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The Gout Stages

By HERWriter
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recognize the stages of gout Hemera/Thinkstock

Gout affects more than five million people in the United States. More than 5 percent of arthritis cases are diagnosed as gout, which is a very painful form of rheumatic arthritis.

The National Institutes of Health (NIH) has reported the following statistics regarding gout:

• Gout is very rare in children and young adults

• Men between 40 and 50 are more likely to develop gout than women

• Women rarely develop gout before menopause

• Gout occurs in approximately 840 out of every 100,000 people

This very painful disease occurs when there is a build-up of uric acid and the acid turns into spike-like crystals which create inflammation in your joints.

According to the National Institute of Arthritis and Musculoskeletal and Skin Diseases (NIAMS) there are four stages of gout:

• Asymptomatic (without symptoms) hyperuricemia

• Acute gout, or acute gouty arthritis

• Interval or intercritical gout

• Chronic tophaceous gout

The NIAMS website defines the four stages of gout as follows:

“Asymptomatic (without symptoms) hyperuricemia. In first stage of gout, a person has elevated levels of uric acid in the blood (hyperuricemia), but no other symptoms. Treatment is usually not required.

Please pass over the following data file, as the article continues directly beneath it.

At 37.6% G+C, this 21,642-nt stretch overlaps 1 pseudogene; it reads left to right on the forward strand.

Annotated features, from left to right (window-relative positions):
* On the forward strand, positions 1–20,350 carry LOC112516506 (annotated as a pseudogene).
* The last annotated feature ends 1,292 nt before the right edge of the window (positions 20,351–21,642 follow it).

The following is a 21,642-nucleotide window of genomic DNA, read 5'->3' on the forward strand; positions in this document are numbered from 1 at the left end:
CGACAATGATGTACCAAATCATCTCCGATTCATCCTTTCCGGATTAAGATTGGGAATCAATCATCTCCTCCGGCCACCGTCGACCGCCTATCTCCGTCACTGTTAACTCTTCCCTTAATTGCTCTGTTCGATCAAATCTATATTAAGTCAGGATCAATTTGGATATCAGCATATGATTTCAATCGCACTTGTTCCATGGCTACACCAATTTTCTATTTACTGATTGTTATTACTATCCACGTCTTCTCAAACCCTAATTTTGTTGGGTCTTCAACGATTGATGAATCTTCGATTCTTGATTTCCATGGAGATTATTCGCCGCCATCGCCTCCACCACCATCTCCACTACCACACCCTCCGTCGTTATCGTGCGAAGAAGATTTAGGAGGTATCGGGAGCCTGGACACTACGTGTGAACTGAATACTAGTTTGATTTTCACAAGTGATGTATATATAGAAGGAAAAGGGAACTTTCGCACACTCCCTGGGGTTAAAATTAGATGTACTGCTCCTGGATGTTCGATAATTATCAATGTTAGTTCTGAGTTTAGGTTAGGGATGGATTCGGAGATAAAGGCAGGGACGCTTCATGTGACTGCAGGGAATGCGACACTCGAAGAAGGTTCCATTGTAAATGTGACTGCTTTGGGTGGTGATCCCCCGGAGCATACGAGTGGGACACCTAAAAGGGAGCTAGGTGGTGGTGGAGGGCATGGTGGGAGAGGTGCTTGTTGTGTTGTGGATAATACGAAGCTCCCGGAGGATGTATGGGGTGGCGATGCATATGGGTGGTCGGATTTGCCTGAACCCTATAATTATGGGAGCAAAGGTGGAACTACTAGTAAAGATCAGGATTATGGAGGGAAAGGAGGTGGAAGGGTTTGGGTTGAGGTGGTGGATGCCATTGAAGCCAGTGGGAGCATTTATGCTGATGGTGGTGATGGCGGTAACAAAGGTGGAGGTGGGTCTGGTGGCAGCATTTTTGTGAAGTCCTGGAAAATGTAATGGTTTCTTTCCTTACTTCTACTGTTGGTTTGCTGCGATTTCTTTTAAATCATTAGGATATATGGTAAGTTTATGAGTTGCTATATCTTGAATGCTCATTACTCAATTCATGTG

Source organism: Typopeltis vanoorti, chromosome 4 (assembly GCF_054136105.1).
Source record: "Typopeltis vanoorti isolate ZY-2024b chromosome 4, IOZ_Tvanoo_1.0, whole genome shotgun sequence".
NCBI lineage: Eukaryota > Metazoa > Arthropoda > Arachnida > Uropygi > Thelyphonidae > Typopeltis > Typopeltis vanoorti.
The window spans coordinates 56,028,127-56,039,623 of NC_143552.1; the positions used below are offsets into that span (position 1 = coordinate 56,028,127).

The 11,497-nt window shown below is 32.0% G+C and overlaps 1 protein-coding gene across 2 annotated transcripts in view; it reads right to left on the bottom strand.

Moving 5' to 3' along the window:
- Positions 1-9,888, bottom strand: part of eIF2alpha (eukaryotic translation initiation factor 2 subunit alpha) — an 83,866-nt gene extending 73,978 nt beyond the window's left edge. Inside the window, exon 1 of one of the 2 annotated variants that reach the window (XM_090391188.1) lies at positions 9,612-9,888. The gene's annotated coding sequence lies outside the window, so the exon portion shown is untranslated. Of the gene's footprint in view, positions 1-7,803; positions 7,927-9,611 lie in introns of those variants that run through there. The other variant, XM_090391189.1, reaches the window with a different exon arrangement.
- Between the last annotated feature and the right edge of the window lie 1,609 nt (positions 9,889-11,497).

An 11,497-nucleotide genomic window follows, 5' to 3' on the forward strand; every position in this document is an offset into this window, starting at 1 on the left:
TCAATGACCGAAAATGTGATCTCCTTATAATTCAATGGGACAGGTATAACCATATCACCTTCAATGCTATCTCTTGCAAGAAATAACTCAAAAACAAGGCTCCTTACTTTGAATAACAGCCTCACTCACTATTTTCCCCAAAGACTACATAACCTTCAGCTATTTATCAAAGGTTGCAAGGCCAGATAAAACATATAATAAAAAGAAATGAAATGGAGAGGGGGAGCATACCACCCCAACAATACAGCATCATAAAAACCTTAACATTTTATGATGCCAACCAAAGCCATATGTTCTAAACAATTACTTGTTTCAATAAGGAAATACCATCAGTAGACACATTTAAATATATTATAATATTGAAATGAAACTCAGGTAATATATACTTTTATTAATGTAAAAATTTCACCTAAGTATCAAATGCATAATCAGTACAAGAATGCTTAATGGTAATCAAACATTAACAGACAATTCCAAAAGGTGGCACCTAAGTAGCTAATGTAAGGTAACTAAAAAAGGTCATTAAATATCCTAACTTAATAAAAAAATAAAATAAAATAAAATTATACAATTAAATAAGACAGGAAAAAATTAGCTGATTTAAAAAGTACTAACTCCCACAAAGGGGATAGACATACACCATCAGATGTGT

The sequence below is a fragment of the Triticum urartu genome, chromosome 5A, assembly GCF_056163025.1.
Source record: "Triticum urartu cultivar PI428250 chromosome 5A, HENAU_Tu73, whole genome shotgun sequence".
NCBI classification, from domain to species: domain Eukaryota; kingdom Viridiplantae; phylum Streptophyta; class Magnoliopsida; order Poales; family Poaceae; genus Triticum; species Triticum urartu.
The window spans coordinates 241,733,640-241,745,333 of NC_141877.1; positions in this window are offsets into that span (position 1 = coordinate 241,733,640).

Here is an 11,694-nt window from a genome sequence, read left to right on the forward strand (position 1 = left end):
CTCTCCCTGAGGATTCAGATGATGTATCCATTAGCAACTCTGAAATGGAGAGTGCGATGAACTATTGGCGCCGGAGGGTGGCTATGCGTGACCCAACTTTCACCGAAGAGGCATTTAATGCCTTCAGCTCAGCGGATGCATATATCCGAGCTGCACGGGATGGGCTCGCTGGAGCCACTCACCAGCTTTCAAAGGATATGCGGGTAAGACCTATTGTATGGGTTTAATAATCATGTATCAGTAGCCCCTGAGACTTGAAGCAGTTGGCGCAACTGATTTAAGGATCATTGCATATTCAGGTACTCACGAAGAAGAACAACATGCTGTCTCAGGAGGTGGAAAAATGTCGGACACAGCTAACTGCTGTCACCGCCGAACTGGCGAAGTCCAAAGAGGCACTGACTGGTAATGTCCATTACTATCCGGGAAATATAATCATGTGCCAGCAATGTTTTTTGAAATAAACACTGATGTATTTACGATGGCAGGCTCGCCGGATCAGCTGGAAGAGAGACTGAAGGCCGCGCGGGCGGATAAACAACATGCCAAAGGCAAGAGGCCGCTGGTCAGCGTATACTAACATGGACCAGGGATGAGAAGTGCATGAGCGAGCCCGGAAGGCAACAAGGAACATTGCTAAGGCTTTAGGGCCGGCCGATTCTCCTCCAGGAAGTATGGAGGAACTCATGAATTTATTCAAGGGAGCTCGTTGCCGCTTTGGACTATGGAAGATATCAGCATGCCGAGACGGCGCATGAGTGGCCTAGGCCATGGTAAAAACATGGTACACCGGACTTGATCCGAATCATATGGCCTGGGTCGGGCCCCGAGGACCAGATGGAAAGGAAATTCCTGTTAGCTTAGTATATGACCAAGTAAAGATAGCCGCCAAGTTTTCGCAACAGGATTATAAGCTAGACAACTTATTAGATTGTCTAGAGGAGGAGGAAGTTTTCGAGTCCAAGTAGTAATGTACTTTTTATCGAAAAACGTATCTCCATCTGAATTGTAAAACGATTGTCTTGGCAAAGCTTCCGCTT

“Acute gout, or acute gouty arthritis. In this stage, hyperuricemia has caused the deposit of uric acid crystals in joint spaces. This leads to a sudden onset of intense pain and swelling in the joints, which also may be warm and very tender. An acute attack commonly occurs at night and can be triggered by stressful events, alcohol or drugs, or the presence of another illness. Attacks usually subside within 3 to 10 days, even without treatment, and the next attack may not occur for months or even years. Over time, however, attacks can last longer and occur more frequently.

“Interval or intercritical gout. This is the period between acute attacks. In this stage, a person does not have any symptoms.

“Chronic tophaceous gout. This is the most disabling stage of gout. It usually develops over a long period, such as 10 years. In this stage, the disease may have caused permanent damage to the affected joints and sometimes to the kidneys.

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We value and respect our HERWriters' experiences, but everyone is different. Many of our writers are speaking from personal experience, and what's worked for them may not work for you. Their articles are not a substitute for medical advice, although we hope you can gain knowledge from their insight.


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